How do you find the lowest currency conversion fees for debit/credit cards? You will definitely want to have the right cards to avoid being gouged with currency conversion or foreign transaction fees. It is easy to get confused on what is a legitimate currency expense and what is a tacked-on fee. There is a daily difference between the value of the euro and the dollar—this is the exchange rate. The exchange rate tells us how many euros our dollars will purchase. I use XE currency converter to figure out the daily rate. If you have the right cards, this is the only number that matters because you won’t have any additional fees. But most banks/credit companies tack on a charge for converting your dollars to euros. This is usually a percentage of the transaction amount (generally between 2% and 3%). Find a card without this fee.

For example, at the time of printing 1€ cost $1.11, so 100€ would cost $111. If you have cards with no extra fees, this will be the end of it. If not, then you should add another $2-3 dollars to it. It may not seem like much, but it adds up.

My credit union doesn’t charge any currency conversion fees and uses the standard daily exchange rate (beware of banks that use a higher exchange rate than the standard in order to offer “no-fee” exchange). My credit card also charges no extra fees and uses a competitive exchange rate. Charles Schwab bank has a pretty good deal for travelers; they have no foreign exchange fees, rebate any ATM fees you may incur, and offer additional travel benefits.

Checklist (what to have/do before you go)

  • Debit card with no (or very low) currency exchange fees/foreign transaction fees
  • Credit card with no (or very low) currency exchange fees/foreign transaction fees
  • Back-up debit card (I bring an extra card not attached to my normal bank account in case something happens. If Jon or I lost or had one of our debit cards stolen, our entire account would be frozen so it’s good to have another card associated with a different bank account in case the worst happens.)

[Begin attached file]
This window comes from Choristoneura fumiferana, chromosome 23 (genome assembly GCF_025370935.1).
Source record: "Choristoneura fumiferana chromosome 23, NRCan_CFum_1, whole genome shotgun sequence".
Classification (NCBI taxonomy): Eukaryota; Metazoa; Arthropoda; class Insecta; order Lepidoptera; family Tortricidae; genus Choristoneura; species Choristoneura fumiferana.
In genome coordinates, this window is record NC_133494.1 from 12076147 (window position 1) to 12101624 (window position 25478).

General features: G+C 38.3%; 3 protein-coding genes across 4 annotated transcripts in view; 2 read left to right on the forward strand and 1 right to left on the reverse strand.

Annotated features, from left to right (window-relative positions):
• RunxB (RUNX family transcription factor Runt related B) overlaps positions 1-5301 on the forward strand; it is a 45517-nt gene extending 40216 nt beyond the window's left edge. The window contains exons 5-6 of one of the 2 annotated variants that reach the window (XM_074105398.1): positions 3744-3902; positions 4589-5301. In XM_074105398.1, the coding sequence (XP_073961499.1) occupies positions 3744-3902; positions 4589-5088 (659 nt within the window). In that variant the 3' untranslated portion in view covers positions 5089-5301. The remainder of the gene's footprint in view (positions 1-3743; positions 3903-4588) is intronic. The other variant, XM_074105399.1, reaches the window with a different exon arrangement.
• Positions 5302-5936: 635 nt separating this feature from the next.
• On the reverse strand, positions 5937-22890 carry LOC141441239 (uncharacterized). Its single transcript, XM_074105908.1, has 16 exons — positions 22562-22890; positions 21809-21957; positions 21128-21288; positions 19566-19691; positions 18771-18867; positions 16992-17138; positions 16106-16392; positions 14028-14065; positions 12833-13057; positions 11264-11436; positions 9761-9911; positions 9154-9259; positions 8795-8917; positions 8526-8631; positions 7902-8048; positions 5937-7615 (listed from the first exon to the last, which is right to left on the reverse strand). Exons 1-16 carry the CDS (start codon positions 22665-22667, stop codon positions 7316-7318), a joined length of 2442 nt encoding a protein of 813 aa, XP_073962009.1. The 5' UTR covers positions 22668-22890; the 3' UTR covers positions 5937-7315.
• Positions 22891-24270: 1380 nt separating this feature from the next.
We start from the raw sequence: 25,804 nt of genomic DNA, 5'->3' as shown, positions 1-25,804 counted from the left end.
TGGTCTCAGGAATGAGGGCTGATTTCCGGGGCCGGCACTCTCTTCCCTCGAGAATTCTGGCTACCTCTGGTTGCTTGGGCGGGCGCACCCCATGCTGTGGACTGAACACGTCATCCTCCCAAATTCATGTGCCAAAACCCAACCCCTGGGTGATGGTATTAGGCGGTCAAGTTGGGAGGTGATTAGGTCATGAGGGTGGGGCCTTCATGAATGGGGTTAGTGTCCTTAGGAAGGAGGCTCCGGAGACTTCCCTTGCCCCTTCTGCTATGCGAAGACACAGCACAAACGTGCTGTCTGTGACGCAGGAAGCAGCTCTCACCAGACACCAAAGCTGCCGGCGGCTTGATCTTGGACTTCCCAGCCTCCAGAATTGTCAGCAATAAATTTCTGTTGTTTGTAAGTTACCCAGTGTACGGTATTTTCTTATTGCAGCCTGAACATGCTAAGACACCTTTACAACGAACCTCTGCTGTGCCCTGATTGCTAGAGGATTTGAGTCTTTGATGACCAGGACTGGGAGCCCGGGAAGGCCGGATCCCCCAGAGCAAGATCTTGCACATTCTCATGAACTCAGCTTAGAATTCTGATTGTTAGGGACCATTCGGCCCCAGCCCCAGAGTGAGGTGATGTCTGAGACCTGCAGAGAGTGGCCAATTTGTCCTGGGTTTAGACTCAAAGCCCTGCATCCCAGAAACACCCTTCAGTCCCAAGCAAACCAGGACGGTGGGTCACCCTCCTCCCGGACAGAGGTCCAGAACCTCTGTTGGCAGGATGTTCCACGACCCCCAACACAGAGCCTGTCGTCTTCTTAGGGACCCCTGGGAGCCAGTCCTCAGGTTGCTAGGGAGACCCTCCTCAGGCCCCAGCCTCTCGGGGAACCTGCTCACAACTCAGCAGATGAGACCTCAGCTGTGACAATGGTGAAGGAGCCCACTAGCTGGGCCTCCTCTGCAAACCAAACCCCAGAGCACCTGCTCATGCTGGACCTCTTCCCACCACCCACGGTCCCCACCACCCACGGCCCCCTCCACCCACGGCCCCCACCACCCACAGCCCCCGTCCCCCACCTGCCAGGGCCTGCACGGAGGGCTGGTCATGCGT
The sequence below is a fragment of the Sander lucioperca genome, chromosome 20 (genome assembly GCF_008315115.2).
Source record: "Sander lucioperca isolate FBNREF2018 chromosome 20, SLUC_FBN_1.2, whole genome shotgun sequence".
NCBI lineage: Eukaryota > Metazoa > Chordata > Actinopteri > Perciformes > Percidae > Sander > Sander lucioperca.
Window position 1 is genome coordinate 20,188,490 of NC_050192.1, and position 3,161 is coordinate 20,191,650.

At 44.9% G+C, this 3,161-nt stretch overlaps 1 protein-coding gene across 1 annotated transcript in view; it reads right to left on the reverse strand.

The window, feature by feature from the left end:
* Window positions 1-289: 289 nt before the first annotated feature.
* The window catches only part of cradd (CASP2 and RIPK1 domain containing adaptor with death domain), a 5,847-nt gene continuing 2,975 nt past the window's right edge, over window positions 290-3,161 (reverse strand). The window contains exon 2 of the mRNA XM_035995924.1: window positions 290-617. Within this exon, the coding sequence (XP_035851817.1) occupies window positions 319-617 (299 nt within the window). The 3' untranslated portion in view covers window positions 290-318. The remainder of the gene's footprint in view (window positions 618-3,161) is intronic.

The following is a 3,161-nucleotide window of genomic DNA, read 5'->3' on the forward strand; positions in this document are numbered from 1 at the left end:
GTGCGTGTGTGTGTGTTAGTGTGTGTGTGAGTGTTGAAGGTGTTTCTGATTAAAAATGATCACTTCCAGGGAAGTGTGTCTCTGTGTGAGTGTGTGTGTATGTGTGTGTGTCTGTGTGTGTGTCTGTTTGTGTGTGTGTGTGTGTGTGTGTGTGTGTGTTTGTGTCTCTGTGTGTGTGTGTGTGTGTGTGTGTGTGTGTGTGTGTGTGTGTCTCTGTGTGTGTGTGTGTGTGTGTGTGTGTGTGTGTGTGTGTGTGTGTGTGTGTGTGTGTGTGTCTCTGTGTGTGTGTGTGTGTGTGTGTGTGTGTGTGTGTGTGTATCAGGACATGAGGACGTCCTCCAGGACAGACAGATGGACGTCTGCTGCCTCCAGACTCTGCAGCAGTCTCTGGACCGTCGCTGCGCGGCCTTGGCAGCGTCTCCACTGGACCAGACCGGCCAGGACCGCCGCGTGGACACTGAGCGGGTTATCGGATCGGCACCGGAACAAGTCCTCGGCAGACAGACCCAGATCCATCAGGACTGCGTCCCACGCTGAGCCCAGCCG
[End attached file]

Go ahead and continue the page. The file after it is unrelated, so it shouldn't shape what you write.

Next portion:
• Make sure your daily withdrawal limit is high enough that you won’t have to go to the ATM daily.
  • Let banks and credit card companies know you will be traveling, so they don’t freeze your account.

I’ve found that following this advice is the best way to exchange money in Italy, but it works for other parts of Europe, too. The more of my money that stays in my wallet, the happier I am. Before I went to graduate school and became a historian, I was a financial advisor. I guess you can take the girl out of brokerage, but you can’t take the broker out of the girl. Hope these tips help you on your next European adventure. Happy travels!

Are you looking for a fun small-group tour in Europe or the United States? Roaming Historian is an affiliate of The Tour Guy. They offer unique experiences, small groups, special access, and exceptional guides. Use our affiliate link, Tour Guy, or visit our page dedicated to them to learn more about the Tour Guy.

Disclosure: Roaming Historian may derive revenue from affiliate links and other sources, which helps offset the costs of bringing you the information we do. The blogs and reviews posted on this website are of our own opinion though.

Leave a comment for the Roaming Historian

Fill in your details below or click an icon to log in: Logo

You are commenting using your account. Log Out /  Change )

Twitter picture

You are commenting using your Twitter account. Log Out /  Change )

Facebook photo

You are commenting using your Facebook account. Log Out /  Change )

Connecting to %s

This site uses Akismet to reduce spam. Learn how your comment data is processed.